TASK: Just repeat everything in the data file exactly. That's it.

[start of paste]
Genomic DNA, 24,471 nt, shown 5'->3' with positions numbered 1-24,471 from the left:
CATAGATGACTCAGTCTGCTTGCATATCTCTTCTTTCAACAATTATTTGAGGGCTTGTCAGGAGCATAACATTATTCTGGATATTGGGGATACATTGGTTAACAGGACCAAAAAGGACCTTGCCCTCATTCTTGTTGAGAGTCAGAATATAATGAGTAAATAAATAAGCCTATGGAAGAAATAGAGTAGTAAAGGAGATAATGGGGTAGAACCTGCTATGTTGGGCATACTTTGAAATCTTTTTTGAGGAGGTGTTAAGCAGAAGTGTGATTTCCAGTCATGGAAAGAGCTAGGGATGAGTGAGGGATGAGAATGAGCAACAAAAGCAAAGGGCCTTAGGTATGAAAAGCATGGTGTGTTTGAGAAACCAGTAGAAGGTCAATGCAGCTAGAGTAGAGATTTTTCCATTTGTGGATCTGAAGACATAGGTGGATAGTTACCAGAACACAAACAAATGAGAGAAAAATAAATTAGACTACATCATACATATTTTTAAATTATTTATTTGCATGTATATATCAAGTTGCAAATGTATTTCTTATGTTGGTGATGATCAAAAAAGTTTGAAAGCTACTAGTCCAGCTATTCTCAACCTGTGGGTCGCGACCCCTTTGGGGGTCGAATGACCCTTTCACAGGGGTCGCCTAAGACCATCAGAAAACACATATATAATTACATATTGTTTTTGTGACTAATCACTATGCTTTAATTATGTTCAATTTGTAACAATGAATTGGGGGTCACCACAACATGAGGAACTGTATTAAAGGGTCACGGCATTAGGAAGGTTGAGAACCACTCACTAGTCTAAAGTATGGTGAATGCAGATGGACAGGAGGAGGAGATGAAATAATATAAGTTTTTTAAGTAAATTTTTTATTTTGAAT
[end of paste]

Genomic DNA, 24,471 nt, shown 5'->3' with positions numbered 1-24,471 from the left:
CATAGATGACTCAGTCTGCTTGCATATCTCTTCTTTCAACAATTATTTGAGGGCTTGTCAGGAGCATAACATTATTCTGGATATTGGGGATACATTGGTTAACAGGACCAAAAAGGACCTTGCCCTCATTCTTGTTGAGAGTCAGAATATAATGAGTAAATAAATAAGCCTATGGAAGAAATAGAGTAGTAAAGGAGATAATGGGGTAGAACCTGCTATGTTGGGCATACTTTGAAATCTTTTTTGAGGAGGTGTTAAGCAGAAGTGTGATTTCCAGTCATGGAAAGAGCTAGGGATGAGTGAGGGATGAGAATGAGCAACAAAAGCAAAGGGCCTTAGGTATGAAAAGCATGGTGTGTTTGAGAAACCAGTAGAAGGTCAATGCAGCTAGAGTAGAGATTTTTCCATTTGTGGATCTGAAGACATAGGTGGATAGTTACCAGAACACAAACAAATGAGAGAAAAATAAATTAGACTACATCATACATATTTTTAAATTATTTATTTGCATGTATATATCAAGTTGCAAATGTATTTCTTATGTTGGTGATGATCAAAAAAGTTTGAAAGCTACTAGTCCAGCTATTCTCAACCTGTGGGTCGCGACCCCTTTGGGGGTCGAATGACCCTTTCACAGGGGTCGCCTAAGACCATCAGAAAACACATATATAATTACATATTGTTTTTGTGACTAATCACTATGCTTTAATTATGTTCAATTTGTAACAATGAATTGGGGGTCACCACAACATGAGGAACTGTATTAAAGGGTCACGGCATTAGGAAGGTTGAGAACCACTCACTAGTCTAAAGTATGGTGAATGCAGATGGACAGGAGGAGGAGATGAAATAATATAAGTTTTTTAAGTAAATTTTTTATTTTGAAT